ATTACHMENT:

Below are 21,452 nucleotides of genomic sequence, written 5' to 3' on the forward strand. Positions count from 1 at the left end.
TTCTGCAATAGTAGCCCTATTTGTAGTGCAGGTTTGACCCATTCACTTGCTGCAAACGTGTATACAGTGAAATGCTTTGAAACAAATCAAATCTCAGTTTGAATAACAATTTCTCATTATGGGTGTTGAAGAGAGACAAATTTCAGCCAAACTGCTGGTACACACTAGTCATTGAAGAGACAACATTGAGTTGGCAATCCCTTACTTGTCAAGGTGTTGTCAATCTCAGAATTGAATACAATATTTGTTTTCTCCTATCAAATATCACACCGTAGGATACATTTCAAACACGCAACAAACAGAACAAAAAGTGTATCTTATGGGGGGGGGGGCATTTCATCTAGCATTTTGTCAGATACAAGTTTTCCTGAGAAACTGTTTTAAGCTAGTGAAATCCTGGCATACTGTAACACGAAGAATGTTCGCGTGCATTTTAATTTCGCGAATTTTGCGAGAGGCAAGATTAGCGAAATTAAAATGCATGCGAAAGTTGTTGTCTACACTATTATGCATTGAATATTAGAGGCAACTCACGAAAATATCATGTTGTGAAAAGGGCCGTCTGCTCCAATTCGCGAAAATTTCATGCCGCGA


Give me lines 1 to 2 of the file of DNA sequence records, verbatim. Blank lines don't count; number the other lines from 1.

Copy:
Below are 21,452 nucleotides of genomic sequence, written 5' to 3' on the forward strand. Positions count from 1 at the left end.
TTCTGCAATAGTAGCCCTATTTGTAGTGCAGGTTTGACCCATTCACTTGCTGCAAACGTGTATACAGTGAAATGCTTTGAAACAAATCAAATCTCAGTTTGAATAACAATTTCTCATTATGGGTGTTGAAGAGAGACAAATTTCAGCCAAACTGCTGGTACACACTAGTCATTGAAGAGACAACATTGAGTTGGCAATCCCTTACTTGTCAAGGTGTTGTCAATCTCAGAATTGAATACAATATTTGTTTTCTCCTATCAAATATCACACCGTAGGATACATTTCAAACACGCAACAAACAGAACAAAAAGTGTATCTTATGGGGGGGGGGGCATTTCATCTAGCATTTTGTCAGATACAAGTTTTCCTGAGAAACTGTTTTAAGCTAGTGAAATCCTGGCATACTGTAACACGAAGAATGTTCGCGTGCATTTTAATTTCGCGAATTTTGCGAGAGGCAAGATTAGCGAAATTAAAATGCATGCGAAAGTTGTTGTCTACACTATTATGCATTGAATATTAGAGGCAACTCACGAAAATATCATGTTGTGAAAAGGGCCGTCTGCTCCAATTCGCGAAAATTTCATGCCGCGA